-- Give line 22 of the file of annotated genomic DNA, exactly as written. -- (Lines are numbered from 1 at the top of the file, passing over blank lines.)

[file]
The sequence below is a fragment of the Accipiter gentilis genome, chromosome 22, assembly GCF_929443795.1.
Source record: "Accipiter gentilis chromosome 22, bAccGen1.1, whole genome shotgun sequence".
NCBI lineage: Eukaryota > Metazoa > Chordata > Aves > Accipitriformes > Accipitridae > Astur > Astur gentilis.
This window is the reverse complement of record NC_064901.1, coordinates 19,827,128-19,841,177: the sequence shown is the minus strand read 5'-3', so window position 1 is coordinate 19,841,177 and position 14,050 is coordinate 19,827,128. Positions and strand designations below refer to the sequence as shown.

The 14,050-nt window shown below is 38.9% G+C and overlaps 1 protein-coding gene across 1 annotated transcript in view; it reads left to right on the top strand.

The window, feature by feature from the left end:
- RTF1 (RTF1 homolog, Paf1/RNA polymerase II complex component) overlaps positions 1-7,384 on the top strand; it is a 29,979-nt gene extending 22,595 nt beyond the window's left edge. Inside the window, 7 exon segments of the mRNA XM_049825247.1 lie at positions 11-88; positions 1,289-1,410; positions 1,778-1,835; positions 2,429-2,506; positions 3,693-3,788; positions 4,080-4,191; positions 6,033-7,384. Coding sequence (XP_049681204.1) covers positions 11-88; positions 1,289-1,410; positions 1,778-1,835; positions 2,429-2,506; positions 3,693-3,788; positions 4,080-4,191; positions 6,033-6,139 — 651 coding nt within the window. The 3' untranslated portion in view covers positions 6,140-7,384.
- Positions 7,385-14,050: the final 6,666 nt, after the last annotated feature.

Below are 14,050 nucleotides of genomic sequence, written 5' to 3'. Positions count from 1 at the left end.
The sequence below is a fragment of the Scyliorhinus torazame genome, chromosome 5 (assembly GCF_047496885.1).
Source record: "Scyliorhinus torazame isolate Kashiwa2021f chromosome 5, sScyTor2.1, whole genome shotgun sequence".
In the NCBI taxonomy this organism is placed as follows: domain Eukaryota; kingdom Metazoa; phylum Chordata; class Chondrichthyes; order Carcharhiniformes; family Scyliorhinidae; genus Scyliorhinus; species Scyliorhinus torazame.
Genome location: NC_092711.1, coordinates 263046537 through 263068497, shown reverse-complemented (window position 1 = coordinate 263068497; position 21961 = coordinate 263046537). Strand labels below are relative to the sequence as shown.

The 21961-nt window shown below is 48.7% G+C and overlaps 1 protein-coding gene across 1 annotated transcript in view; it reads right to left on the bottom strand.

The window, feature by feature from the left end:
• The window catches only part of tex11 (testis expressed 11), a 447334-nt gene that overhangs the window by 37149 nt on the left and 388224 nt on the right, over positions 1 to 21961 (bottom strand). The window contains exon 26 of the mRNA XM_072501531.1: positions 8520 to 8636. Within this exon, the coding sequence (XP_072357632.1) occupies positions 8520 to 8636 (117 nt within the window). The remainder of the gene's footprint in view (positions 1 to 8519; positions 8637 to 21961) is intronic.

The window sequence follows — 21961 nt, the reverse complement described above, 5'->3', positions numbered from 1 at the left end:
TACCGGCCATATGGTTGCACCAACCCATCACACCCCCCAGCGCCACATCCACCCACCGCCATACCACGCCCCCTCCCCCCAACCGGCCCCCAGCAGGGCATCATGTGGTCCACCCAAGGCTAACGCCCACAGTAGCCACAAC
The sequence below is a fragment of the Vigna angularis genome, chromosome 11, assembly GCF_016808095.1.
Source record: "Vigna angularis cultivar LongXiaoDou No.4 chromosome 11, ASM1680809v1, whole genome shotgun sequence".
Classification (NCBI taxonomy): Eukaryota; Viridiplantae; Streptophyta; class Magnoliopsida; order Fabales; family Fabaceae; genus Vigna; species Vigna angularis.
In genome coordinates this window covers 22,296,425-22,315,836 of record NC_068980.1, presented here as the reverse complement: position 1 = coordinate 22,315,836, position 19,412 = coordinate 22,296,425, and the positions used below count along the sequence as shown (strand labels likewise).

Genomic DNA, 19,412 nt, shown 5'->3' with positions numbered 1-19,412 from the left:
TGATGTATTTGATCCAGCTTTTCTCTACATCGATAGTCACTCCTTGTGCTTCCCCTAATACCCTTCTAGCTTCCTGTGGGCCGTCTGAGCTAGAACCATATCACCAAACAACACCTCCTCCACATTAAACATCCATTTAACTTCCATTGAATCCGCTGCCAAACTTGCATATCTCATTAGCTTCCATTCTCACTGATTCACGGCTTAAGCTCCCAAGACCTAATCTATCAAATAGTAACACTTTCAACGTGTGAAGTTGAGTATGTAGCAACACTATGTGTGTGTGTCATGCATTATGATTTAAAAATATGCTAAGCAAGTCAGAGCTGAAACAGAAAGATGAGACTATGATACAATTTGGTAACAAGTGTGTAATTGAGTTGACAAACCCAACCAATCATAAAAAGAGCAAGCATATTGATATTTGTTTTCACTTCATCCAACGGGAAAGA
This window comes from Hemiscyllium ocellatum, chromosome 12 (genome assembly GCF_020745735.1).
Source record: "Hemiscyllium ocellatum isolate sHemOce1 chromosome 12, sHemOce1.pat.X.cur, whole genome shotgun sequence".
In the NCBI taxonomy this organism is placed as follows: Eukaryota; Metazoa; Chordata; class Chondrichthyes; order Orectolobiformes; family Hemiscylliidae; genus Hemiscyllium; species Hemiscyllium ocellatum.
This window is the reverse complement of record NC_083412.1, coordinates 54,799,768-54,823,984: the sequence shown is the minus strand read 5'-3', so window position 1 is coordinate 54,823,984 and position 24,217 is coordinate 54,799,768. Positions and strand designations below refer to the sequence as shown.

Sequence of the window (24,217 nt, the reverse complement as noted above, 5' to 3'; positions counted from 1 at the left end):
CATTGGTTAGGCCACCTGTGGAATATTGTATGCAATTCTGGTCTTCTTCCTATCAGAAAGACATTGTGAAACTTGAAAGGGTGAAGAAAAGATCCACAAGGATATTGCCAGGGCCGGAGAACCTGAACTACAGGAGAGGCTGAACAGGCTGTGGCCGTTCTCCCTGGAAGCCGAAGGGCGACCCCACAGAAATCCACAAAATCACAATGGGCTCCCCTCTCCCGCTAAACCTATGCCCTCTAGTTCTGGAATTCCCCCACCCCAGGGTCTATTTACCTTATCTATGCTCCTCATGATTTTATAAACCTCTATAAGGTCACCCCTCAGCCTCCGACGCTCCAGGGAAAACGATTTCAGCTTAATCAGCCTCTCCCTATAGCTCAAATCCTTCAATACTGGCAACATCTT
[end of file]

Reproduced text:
In genome coordinates this window covers 22,296,425-22,315,836 of record NC_068980.1, presented here as the reverse complement: position 1 = coordinate 22,315,836, position 19,412 = coordinate 22,296,425, and the positions used below count along the sequence as shown (strand labels likewise).